The Problem With Online Courses
Okay, so this has been stewing for a while now and I think it is finally time I get this off my chest and open this up for discussion. I’m really growing to hate online courses, and I’m 90 percent sure that people other than me feel the exact same way for almost the exact same reasons, and it’s bloody well time people stop being so pacifistic about it and actually stand up and say why it’s bothering them.
To first and foremost smack down the inevitable motherly fly buzzing around my ear, “Well, if you don’t like them then just don’t take them,” I’m already doing that to the best of my abilities. However, it’s almost impossible to take a course nowadays that’s strictly In Person using pen and paper. And even if do find one of these rare gems, chances are the homework, quizzes, tests, and lab manuals have been extradited to the Internet for “ease of access.” I’m sorry I was a bit confused, because you see I had this archaic notion that “In Person” meant just what it says — IN PERSON — as in I can do my quizzes, tests, labs, and leave class at school aside from the occasional and acceptable homework. Oh, but it’s okay because its listed in the syllabus as an “enhanced” course, which I’m guessing is the marketing term for it’s not a hybrid In Person/Online course — wink wink, nudge nudge.
Maybe this speaks more of our society and a show of the times, we’ve been in this great technology boom and everything is being digitized for convenience. But all the while we haven’t asked ourselves, is this the best thing for our education? Because every time an assignment is put online, it just reinforces the feeling that this is just a cop out by lazy Profs who force their TAs to grade everything for them whilst they piss away university funds researching their inner angst. If you honestly need any more proof of this, look at MyMathLabs (Google MyMathLabs bullshit for more fun), which has numerous fallacies and often gives a margin of error that only a machine could match. This is something that should be taught in person, where you can make mistakes and learn from it, not read out of a book and barfed up into an online answer document hoping you got exactly right to the 10th decimal.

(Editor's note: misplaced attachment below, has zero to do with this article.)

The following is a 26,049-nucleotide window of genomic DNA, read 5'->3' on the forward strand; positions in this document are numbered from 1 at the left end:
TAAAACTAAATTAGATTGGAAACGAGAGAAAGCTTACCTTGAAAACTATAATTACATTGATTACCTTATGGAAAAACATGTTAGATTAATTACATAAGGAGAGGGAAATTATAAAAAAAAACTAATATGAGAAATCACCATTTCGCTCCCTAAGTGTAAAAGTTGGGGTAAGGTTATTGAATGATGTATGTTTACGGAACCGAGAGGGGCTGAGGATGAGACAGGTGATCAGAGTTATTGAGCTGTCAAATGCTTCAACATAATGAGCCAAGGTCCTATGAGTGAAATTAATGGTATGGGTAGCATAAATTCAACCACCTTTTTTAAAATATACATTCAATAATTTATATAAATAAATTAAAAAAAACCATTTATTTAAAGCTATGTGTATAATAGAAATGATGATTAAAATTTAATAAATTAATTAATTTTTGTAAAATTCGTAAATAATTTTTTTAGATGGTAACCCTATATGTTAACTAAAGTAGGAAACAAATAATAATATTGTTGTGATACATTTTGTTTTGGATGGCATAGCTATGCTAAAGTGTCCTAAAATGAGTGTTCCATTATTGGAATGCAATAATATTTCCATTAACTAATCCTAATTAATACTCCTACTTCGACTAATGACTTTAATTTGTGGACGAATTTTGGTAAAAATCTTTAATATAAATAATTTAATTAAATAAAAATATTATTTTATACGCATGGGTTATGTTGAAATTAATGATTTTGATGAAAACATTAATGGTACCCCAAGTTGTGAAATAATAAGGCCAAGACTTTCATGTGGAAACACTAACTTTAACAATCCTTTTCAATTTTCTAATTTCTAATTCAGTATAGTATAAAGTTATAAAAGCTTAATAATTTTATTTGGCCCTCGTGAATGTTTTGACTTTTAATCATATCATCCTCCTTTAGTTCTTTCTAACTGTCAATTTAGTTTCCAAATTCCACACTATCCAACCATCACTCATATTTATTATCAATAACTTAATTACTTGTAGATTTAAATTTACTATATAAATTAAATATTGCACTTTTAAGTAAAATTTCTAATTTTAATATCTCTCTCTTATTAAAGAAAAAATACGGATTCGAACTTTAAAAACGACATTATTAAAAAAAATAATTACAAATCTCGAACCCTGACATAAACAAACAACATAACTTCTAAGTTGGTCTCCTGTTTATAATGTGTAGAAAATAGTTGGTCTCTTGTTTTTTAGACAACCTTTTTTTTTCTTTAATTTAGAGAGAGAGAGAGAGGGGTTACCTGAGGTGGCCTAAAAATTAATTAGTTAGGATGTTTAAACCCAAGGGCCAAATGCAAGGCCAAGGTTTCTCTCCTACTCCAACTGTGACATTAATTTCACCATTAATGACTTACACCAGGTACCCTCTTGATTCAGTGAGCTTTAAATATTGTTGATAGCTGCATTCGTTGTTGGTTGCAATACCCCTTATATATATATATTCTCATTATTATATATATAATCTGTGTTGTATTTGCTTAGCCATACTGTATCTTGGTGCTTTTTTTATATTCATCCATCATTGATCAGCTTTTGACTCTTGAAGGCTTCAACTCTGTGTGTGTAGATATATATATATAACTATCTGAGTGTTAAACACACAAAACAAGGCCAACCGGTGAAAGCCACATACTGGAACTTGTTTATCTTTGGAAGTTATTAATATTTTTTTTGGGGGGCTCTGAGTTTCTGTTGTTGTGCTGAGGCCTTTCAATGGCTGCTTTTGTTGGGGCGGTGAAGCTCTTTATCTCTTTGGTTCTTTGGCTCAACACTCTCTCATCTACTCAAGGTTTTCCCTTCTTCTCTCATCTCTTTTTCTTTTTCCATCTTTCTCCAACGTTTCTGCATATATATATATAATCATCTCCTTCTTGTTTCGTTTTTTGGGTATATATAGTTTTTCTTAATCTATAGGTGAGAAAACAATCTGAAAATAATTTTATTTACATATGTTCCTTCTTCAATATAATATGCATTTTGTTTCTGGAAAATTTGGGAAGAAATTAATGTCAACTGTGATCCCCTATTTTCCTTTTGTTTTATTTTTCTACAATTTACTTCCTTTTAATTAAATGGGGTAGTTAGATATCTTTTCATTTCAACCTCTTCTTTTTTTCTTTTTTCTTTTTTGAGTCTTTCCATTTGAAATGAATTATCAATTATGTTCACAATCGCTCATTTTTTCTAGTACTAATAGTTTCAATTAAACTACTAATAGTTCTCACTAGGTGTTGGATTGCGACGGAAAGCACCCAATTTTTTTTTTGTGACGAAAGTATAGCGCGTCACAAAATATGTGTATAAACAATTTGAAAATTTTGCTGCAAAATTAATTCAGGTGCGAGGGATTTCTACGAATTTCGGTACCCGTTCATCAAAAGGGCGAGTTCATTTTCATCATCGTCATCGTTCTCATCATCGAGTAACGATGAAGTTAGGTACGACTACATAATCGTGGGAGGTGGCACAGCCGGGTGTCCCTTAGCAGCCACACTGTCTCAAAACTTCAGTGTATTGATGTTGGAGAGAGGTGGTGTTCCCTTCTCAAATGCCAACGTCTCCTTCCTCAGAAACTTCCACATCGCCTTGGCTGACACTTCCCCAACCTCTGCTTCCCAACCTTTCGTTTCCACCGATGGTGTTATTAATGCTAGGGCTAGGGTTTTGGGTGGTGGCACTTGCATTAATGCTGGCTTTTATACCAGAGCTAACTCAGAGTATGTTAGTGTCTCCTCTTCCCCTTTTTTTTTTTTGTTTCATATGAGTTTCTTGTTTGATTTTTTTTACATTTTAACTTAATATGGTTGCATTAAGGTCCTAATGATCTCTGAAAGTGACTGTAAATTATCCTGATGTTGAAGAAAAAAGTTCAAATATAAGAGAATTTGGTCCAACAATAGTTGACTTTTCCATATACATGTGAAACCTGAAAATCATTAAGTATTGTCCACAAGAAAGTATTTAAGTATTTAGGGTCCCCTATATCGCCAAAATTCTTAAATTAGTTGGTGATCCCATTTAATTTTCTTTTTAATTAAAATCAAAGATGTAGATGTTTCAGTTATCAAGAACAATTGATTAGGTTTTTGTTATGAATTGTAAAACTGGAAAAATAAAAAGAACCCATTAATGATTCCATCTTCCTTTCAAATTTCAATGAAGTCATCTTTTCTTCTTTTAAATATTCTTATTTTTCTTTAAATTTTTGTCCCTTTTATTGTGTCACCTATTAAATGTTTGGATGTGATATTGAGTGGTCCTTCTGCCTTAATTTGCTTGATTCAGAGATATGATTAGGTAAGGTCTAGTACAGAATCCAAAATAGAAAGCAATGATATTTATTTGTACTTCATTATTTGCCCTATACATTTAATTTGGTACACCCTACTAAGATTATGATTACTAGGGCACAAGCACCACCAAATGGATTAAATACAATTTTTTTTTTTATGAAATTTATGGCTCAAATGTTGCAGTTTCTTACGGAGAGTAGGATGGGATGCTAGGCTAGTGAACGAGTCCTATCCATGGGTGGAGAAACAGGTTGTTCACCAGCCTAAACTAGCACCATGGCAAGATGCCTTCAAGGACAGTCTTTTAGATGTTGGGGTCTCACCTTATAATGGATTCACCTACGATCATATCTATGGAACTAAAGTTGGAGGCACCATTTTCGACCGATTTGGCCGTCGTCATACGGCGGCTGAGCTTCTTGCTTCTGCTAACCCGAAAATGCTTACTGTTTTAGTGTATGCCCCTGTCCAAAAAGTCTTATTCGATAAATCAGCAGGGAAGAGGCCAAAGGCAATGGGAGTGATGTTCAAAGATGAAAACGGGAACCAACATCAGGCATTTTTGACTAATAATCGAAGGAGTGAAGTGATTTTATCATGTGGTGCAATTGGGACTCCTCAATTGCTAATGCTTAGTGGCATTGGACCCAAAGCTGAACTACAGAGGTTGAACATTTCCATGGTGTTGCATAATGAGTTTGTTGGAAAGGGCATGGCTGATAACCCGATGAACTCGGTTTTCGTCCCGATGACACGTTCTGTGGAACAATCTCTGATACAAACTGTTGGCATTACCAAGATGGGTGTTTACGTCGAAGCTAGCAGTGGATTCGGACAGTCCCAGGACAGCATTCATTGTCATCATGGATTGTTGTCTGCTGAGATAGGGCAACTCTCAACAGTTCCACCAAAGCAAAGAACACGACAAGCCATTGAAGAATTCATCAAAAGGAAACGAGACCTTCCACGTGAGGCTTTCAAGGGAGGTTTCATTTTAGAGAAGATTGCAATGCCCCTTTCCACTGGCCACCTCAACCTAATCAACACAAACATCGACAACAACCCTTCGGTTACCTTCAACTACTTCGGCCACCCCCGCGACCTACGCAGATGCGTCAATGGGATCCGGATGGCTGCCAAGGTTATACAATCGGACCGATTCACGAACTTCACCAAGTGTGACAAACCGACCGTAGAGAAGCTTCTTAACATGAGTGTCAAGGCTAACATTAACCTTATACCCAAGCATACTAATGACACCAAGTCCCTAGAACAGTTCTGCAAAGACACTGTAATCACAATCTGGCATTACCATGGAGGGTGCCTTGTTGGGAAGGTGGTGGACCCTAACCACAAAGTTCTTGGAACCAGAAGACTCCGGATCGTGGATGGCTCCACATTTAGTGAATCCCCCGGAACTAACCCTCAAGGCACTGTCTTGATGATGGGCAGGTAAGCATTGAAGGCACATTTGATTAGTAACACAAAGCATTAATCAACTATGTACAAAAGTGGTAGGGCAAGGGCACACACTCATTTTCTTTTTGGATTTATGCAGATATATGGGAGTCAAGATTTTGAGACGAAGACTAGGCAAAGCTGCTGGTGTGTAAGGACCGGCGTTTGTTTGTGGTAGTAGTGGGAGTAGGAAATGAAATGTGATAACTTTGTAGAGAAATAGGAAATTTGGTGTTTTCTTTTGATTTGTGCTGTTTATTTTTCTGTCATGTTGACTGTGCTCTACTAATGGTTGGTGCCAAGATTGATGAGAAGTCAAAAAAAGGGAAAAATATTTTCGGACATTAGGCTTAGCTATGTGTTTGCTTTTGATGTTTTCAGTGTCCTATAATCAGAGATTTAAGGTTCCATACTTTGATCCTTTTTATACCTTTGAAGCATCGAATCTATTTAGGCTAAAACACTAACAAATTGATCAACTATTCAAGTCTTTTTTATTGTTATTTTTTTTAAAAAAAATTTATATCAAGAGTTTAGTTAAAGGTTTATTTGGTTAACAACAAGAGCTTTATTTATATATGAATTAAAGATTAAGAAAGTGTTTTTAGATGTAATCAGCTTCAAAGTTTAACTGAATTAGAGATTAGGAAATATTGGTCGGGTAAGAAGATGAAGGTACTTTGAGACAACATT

“But Takarin, you uneducated swine, online courses are more convenient for people with work schedules and life commitments,” one might say in a snobby superior tone. And you know what? You’re bloody well right, but I’m still gonna hold the cigar because that’s just one side of the stogie. Yes, it works for some people but the rest of us suffer whenever you try to force merge these two together by quickly slamming them together and hoping it sorts itself out. It doesn’t work like that and the number of dropped courses only serves to prove it. Separating the two works fine; let the students pick the class that best suits their learning style, but don’t trick us into believing that we’re taking one and then serve a lukewarm puddle of both and expect things to go well.
So, now I’ve reached a point where you probably are asking, “Well, what’s YOUR solution” with an imaginary finger pointing at me. Well, as much as I’d like to be a sarcastic git and say that it’s not my problem, that would contradict everything I just said so here’s my idea for a solution. First off, let’s stop forcing the two together. Second off, we should pick one online system per school, and maybe even enforce this at a state level. I can understand that raises a whole other issue of schools having preference when talking about their online system, but seriously, there’s seven different systems alone just upon launching the required testing browser, and that doesn’t include the over half a dozen other systems I’ve seen. And finally, I’d invest in better servers, because the online system going down for the twelfth time was the final nail in the coffin that inspired this rant.
Image Credit: Thinkstock